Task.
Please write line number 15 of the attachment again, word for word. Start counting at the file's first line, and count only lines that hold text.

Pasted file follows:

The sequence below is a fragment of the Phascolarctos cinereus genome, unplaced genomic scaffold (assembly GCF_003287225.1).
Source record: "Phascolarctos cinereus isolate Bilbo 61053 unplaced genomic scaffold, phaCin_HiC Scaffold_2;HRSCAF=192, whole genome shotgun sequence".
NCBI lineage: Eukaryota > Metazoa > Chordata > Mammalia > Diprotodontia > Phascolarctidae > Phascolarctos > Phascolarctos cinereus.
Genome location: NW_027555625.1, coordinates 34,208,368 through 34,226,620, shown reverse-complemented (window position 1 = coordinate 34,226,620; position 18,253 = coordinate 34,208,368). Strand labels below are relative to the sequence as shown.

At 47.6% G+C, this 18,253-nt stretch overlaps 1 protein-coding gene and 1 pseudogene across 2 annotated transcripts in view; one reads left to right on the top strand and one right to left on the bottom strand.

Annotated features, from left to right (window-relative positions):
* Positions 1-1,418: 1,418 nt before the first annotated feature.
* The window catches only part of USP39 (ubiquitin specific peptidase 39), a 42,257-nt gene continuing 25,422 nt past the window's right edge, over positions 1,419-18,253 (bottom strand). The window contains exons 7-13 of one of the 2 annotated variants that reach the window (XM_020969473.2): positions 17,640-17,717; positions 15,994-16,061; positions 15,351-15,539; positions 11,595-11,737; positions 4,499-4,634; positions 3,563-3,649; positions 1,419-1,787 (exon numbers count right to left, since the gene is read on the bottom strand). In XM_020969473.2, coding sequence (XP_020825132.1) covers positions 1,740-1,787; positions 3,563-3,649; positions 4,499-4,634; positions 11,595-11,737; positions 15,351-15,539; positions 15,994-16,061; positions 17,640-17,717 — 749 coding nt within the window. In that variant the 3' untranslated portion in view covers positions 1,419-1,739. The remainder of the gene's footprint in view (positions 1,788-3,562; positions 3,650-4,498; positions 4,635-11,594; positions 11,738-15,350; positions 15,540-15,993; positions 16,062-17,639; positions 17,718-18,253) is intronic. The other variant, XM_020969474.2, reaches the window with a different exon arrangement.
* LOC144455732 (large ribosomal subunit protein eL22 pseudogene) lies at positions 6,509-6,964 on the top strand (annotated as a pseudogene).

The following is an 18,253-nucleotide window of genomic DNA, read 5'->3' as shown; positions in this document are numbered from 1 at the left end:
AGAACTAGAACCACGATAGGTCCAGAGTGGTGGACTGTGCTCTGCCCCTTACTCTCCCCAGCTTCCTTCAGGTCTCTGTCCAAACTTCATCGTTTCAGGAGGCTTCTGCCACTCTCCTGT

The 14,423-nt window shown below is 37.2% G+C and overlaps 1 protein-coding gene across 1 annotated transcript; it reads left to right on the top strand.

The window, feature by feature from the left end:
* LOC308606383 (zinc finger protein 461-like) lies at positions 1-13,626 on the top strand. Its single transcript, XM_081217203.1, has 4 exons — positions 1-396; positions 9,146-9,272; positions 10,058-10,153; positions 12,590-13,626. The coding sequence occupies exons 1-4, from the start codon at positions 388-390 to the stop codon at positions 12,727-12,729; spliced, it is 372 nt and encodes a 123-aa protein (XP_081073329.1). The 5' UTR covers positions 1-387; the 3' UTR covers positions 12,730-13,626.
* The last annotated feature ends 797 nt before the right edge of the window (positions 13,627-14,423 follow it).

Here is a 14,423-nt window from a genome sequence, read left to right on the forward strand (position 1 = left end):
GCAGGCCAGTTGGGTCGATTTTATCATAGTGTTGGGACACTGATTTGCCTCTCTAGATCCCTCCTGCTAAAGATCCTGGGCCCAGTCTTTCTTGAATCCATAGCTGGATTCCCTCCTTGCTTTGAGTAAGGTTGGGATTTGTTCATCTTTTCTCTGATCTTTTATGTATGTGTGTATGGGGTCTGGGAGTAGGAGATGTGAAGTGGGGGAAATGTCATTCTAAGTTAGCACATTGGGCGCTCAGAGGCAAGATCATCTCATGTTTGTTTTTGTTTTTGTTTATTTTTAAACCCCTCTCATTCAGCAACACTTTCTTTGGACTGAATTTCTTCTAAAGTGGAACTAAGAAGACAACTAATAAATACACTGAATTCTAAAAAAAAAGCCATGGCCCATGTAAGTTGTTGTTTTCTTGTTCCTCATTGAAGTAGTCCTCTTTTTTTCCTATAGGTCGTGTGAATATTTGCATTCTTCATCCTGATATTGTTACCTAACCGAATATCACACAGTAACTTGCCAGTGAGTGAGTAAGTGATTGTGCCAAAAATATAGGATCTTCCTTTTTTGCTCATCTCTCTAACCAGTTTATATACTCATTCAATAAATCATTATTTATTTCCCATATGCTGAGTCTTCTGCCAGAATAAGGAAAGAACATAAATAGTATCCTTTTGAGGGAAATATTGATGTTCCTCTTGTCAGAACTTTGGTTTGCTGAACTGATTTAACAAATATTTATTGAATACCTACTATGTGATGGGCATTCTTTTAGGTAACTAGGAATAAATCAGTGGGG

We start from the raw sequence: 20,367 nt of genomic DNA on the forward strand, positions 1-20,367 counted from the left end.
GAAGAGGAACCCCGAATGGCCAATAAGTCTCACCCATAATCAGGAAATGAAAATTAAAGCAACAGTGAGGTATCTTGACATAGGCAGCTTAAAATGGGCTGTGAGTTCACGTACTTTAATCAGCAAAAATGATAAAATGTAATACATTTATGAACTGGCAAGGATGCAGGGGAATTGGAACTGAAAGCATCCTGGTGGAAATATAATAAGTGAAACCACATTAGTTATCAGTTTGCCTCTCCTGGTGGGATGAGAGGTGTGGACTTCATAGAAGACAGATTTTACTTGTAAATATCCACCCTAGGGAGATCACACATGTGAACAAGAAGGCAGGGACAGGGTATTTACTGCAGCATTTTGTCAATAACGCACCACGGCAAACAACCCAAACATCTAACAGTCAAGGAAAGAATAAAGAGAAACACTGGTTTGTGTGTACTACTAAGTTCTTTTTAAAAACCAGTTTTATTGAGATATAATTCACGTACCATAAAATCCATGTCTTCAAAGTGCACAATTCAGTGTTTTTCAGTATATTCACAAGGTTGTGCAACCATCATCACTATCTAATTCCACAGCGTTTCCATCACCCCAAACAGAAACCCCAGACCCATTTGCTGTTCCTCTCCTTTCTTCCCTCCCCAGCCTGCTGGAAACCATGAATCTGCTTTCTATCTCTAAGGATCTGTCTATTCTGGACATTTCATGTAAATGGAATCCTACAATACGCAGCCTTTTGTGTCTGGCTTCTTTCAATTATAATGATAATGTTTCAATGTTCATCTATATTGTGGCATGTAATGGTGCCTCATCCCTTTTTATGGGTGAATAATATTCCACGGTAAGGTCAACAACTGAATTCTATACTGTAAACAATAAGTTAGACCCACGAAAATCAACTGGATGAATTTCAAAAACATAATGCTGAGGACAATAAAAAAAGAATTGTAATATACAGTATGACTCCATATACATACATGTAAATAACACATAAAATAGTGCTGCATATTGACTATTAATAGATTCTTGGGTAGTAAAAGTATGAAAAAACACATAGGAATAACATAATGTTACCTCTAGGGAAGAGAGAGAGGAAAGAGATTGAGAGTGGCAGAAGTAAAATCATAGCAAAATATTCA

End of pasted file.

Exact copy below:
* The last annotated feature ends 797 nt before the right edge of the window (positions 13,627-14,423 follow it).